The World Health Organization on Thursday reported that COVID-19 cases are rising nearly everywhere in the world. The largest weekly rise in new COVID-19 cases was seen in the Middle East, where they increased by 47 percent, according to the report released late Wednesday. Infections rose by about 32 percent in Europe and Southeast Asia, and by about 14 percent in the Americas, WHO said (The Associated Press).
Total U.S. coronavirus deaths reported as of this morning, according to Johns Hopkins University (trackers all vary slightly): 1,017,266. Current average U.S. COVID-19 daily deaths are 317, according to the Centers for Disease Control and Prevention.
The Commerce Department reported on Thursday that a key inflation gauge remained high at 6.3 percent in May, year over year. The report also said that consumer spending rose at a sluggish 0.2 percent rate from April to May. Consumer spending is beginning to weaken in the face of high inflation, which some analysts believe could be a favorable omen for the Federal Reserve’s goal to tame rising prices without triggering a recession. The Fed meets again on July 26-27.
“It should really come as no surprise that U.S. consumers are paring their spending due to the high costs of, well, almost everything,” Jennifer Lee, senior economist at BMO Capital Markets, wrote in a research note. After adjusting for inflation, she noted, consumer spending actually fell 0.4 percent from April to May (The Associated Press).
U.S. employers say they see signs of a cooling market for job hunters (Reuters).
Retailers, manufacturers and farmers hope for a quick resolution to a labor dispute with port workers that could lead to significant supply chain disruptions. Both sides in the clash say they will not allow work stoppages. Today is the contract deadline. Businesses say they worry that the risk of walkouts climbs if labor talks drag on (The Hill).
Cities and states can now apply for federal grants over a span of five years to rectify harm caused by roadways that were placed primarily through lower-income and Black communities after the 1950s commitment to the interstate highway system.
Transportation Secretary Pete Buttigieg on Thursday launched a $1 billion first-of-its-kind pilot program aimed at helping reconnect cities and neighborhoods racially segregated or divided by road projects. Proponents of the administration’s effort say the grant funds under the infrastructure law are far less than the $20 billion Biden initially proposed (The Associated Press). Some conservative officials, including Florida Gov. Ron DeSantis (R), a possible 2024 presidential contender, have derided the effort as the “woke-ification” of federal policy.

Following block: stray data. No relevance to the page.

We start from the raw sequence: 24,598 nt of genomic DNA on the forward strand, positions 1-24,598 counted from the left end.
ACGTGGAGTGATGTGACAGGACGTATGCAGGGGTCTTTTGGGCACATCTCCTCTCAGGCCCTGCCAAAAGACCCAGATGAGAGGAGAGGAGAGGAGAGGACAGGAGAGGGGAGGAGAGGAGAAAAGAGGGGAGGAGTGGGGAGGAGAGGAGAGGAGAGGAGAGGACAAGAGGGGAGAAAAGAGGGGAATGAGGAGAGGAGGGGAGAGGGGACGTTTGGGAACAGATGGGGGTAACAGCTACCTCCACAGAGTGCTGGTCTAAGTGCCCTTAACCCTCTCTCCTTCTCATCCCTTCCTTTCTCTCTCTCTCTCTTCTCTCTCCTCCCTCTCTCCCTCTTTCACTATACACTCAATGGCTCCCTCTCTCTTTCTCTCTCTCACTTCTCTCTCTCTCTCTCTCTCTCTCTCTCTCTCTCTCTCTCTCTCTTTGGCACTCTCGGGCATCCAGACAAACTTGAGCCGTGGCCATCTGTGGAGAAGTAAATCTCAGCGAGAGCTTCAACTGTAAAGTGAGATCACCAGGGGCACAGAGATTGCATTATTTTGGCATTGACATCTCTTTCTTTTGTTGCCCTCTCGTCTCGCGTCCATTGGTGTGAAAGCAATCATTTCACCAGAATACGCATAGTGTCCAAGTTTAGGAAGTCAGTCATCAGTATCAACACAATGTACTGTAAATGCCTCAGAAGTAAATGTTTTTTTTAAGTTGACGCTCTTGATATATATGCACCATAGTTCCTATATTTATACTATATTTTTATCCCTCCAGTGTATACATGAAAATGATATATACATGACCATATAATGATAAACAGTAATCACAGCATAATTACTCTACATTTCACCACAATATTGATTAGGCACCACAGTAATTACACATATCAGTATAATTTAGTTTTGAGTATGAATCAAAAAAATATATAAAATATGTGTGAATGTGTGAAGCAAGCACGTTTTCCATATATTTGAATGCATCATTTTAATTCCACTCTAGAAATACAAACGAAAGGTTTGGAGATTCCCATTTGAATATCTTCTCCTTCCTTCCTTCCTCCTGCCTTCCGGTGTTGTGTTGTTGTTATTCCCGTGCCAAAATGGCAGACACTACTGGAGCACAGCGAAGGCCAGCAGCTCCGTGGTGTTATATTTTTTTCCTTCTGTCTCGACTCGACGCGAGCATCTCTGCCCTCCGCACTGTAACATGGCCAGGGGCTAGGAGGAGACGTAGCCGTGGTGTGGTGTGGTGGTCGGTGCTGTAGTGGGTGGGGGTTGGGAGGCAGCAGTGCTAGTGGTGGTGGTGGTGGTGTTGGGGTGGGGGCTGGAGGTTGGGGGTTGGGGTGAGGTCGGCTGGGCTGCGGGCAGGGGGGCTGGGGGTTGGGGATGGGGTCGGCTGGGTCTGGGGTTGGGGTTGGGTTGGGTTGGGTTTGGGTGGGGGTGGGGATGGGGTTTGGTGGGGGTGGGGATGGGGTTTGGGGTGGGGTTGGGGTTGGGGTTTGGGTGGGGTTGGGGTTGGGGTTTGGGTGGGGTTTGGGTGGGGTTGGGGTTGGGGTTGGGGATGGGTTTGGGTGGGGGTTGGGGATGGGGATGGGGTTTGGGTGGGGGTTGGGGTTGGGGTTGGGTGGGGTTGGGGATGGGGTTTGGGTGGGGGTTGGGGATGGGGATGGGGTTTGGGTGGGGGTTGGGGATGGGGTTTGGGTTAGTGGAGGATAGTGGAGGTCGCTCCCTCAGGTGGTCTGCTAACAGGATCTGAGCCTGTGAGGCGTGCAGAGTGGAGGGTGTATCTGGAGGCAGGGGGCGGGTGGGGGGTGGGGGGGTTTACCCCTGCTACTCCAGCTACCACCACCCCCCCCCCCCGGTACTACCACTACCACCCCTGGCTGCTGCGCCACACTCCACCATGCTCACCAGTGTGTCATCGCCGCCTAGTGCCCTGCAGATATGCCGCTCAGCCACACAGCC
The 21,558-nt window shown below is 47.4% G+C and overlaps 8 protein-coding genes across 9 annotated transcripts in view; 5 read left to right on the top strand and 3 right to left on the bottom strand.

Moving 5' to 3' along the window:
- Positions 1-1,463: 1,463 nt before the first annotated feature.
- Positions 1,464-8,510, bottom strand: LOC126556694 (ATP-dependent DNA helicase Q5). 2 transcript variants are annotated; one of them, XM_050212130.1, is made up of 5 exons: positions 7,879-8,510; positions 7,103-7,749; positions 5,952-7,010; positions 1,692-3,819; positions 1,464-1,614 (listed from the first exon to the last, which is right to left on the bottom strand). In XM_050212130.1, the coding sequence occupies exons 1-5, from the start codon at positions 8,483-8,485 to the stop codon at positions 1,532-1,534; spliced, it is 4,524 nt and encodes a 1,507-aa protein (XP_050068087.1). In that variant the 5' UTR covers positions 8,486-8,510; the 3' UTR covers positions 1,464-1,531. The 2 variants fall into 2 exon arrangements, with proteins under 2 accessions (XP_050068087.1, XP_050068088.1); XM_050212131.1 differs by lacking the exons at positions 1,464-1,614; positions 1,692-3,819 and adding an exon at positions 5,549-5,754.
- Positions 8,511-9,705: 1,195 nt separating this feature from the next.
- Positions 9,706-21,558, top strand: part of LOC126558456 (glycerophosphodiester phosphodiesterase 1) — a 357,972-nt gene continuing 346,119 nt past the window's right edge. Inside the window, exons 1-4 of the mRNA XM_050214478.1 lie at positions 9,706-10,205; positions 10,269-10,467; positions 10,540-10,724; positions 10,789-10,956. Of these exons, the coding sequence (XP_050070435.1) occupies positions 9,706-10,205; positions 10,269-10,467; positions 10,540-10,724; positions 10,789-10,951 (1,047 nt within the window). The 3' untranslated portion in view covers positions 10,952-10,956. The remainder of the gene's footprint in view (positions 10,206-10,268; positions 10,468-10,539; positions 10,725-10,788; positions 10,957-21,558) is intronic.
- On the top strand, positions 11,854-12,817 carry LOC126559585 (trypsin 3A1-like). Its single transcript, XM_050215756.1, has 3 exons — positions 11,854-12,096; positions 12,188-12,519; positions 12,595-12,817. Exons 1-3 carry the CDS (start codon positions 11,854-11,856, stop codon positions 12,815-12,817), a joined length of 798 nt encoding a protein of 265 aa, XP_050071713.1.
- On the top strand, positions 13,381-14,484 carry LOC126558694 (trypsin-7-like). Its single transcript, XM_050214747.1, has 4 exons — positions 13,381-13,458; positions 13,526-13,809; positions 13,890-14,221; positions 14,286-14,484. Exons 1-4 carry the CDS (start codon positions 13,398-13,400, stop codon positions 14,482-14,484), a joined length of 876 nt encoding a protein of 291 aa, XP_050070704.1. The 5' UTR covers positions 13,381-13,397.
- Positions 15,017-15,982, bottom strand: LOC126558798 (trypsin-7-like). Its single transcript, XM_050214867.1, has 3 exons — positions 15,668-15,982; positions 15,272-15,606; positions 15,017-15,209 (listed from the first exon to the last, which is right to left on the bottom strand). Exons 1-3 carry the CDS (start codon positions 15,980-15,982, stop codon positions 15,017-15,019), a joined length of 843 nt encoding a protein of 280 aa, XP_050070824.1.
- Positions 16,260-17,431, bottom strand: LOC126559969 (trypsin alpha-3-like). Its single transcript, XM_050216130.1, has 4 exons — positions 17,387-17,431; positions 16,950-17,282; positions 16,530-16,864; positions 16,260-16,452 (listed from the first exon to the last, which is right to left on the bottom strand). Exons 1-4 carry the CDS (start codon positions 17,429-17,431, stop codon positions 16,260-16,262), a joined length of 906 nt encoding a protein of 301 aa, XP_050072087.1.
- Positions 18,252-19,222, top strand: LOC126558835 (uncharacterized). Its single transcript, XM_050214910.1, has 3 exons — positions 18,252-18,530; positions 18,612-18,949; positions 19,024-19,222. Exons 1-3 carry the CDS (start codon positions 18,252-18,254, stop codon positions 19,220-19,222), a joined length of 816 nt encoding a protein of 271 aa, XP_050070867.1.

© Associated Press / Susan Walsh | Biden briefly drove a Jeep Wrangler on the South Lawn last summer.
And finally … 👏👏👏 Congratulations to our Morning Report Quiz winners!
With Tuesday’s Jan. 6 congressional testimony in mind, we sought some smart guesses about thehistory of presidential transport, especially around Washington, D.C.
In our winner’s circle this week: Pam Manges, Mary Anne McEnery, Paul Harris, Patrick Kavanagh, Ki Harvey, Lou Tisler, Luther Berg, Terry Pflaumer, Jack Barshay, Robert Bradley, Jose Ramos, Stanley Wasser, Amanda Fisher, Lesa Davis, Len Jones, Joe Erdmann, Jaina Mehta, Candi Cee and Steve James.
They knew that the gleaming black limousine that serves as a fortified security bunker to drive presidents around is known as “The Beast.”
Former President William Henry Harrison insisted on riding his own horse to his inauguration at the Capitol in 1841. (His decisions that day proved perilous; he died of pneumonia 31 days later.)
Former President Ulysses S Grant was a speed demon. While serving as the leader of the free world, Grant raced his horse-drawn coach down M Street N.W. and was pulled over by an intrepid Washington, D.C., police officer, who fined the president (DCist).
It is true that current and former presidents since Lyndon Johnson have been strongly discouraged by the Secret Service from driving themselves anywhere on public roads (CNBC).